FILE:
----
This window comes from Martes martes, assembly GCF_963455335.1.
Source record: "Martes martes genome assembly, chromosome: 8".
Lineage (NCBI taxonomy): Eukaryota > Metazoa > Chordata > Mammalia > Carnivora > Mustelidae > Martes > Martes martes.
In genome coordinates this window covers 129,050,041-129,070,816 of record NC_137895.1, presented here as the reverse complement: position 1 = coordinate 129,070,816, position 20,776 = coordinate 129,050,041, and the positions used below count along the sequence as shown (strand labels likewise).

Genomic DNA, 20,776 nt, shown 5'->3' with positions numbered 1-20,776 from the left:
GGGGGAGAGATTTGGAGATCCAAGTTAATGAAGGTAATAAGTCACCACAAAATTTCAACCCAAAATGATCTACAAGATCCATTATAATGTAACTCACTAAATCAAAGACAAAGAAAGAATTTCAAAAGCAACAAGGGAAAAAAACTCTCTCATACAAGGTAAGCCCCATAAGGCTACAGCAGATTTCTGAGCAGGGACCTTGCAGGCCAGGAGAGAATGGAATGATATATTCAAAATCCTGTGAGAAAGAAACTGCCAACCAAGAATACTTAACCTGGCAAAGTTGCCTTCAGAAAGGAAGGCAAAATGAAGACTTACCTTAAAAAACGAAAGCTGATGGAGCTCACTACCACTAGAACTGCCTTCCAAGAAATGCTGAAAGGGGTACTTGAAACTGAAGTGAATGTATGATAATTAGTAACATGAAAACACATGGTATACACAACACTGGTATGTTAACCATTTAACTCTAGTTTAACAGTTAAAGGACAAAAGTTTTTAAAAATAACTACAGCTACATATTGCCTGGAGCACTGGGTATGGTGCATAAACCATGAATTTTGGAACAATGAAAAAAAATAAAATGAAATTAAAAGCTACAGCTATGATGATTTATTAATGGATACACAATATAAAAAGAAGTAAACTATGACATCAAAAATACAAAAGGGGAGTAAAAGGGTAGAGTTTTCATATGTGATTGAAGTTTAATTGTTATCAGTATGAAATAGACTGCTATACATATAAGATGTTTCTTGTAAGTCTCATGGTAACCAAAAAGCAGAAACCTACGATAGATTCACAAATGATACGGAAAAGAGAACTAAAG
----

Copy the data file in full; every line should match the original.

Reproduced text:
This window comes from Martes martes, assembly GCF_963455335.1.
Source record: "Martes martes genome assembly, chromosome: 8".
Lineage (NCBI taxonomy): Eukaryota > Metazoa > Chordata > Mammalia > Carnivora > Mustelidae > Martes > Martes martes.
In genome coordinates this window covers 129,050,041-129,070,816 of record NC_137895.1, presented here as the reverse complement: position 1 = coordinate 129,070,816, position 20,776 = coordinate 129,050,041, and the positions used below count along the sequence as shown (strand labels likewise).

Genomic DNA, 20,776 nt, shown 5'->3' with positions numbered 1-20,776 from the left:
GGGGGAGAGATTTGGAGATCCAAGTTAATGAAGGTAATAAGTCACCACAAAATTTCAACCCAAAATGATCTACAAGATCCATTATAATGTAACTCACTAAATCAAAGACAAAGAAAGAATTTCAAAAGCAACAAGGGAAAAAAACTCTCTCATACAAGGTAAGCCCCATAAGGCTACAGCAGATTTCTGAGCAGGGACCTTGCAGGCCAGGAGAGAATGGAATGATATATTCAAAATCCTGTGAGAAAGAAACTGCCAACCAAGAATACTTAACCTGGCAAAGTTGCCTTCAGAAAGGAAGGCAAAATGAAGACTTACCTTAAAAAACGAAAGCTGATGGAGCTCACTACCACTAGAACTGCCTTCCAAGAAATGCTGAAAGGGGTACTTGAAACTGAAGTGAATGTATGATAATTAGTAACATGAAAACACATGGTATACACAACACTGGTATGTTAACCATTTAACTCTAGTTTAACAGTTAAAGGACAAAAGTTTTTAAAAATAACTACAGCTACATATTGCCTGGAGCACTGGGTATGGTGCATAAACCATGAATTTTGGAACAATGAAAAAAAATAAAATGAAATTAAAAGCTACAGCTATGATGATTTATTAATGGATACACAATATAAAAAGAAGTAAACTATGACATCAAAAATACAAAAGGGGAGTAAAAGGGTAGAGTTTTCATATGTGATTGAAGTTTAATTGTTATCAGTATGAAATAGACTGCTATACATATAAGATGTTTCTTGTAAGTCTCATGGTAACCAAAAAGCAGAAACCTACGATAGATTCACAAATGATACGGAAAAGAGAACTAAAG